What is a Holographic Will? Holographic Will vs. Formal Will

There are two kinds of WILLS; a Formal WILL and a Holographic WILL.

Holographic Will

A holographic Will is a classic do-it-yourself Will.  It is a Will that is 100% handwritten.  The entire Will must be in the handwriting of the Testator; a typed Will is not accepted as a legal Holographic Will.  These are not recognized in all provinces but Alberta is one of the provinces in Canada that recognizes handwritten Wills. Holographic Wills do not have to be witnessed.   If you are going to do this as a short term personal planning fix, it is best to keep it to a couple of lines to indicate who you are,  who your executor will be and who you are leaving your entire estate to when you die. Remember to sign & date this and give a copy to your executor.  Next, set a timeline to get a professionally prepared Will.

Formal Will

A formal Will is typed out and includes Wills drafted by lawyers and Will kits you can buy.  An audio recording or a video are not valid. It’s best to keep this document as simple as possible.  Add a letter to your executor for clarification on specifics.

A testator must be mentally capable and cannot be a minor.  The Will must be dated and signed and witnessed by 2 witnesses present at the same time who attest that the document is the Will of the testator and bears his or her signature.  The witnesses to the Will should be of legal age and cannot be beneficiaries of the Will or spouse of the testator.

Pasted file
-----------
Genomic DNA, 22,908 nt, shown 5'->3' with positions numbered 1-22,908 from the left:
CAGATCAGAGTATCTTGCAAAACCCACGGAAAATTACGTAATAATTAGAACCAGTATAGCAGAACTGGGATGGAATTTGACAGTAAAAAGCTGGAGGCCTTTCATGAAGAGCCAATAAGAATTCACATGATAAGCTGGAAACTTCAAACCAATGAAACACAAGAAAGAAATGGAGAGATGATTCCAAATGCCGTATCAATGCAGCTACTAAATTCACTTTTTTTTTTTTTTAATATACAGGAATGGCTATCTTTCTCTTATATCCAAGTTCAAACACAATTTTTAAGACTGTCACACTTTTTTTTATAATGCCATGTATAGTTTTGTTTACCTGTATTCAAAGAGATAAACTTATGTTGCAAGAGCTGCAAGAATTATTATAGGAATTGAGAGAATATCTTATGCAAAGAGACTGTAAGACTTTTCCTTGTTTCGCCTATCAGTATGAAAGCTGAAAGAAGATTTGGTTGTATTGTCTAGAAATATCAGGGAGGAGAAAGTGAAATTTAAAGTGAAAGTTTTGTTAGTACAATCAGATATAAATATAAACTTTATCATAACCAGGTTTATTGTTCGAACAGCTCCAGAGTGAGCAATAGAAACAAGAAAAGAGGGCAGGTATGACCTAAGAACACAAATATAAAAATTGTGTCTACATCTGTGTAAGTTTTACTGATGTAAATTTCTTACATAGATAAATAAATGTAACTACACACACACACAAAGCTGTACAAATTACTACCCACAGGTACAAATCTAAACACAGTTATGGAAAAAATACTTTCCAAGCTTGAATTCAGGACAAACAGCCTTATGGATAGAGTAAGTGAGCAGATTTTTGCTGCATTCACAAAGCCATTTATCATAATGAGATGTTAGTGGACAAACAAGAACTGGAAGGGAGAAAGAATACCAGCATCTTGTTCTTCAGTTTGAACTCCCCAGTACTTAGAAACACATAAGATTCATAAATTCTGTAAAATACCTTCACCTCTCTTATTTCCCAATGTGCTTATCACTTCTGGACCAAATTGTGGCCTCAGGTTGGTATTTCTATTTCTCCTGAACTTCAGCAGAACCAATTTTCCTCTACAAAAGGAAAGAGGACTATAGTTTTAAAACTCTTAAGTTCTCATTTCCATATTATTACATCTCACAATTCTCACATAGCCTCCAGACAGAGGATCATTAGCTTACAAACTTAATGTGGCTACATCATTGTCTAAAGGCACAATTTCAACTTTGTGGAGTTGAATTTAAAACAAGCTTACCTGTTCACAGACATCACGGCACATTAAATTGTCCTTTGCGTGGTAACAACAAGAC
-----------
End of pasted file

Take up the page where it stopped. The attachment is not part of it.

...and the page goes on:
A formal Will package should also include an Enduring Power of Attorney and a Personal Directive which will empower someone you trust to make financial or medical decisions on your behalf in the event you become unable to do so at some point either temporarily or for a longer period.

Dying without a Will?  This is governed by the Wills and Succession Act in Alberta.  This sets out how a deceased person’s estate will be distributed and who will inherit.  The Estate Administration Act lists the persons who will be given preference to apply for a grant of Administration where there is no will.  This process will at a minimum involve delays, expense and frustration.  If there are minor children involved, the Public Guardian (Government) is likely to be involved in raising your children. Any opportunity for you to have a say in gifting heirlooms, assets/cash or for effective tax planning are lost.

Recommendation?  The money spent to have a proper Will done is well worth it.  Your loved ones will thank you.

If you are stuck on how to get this done, ask for help & don’t delay!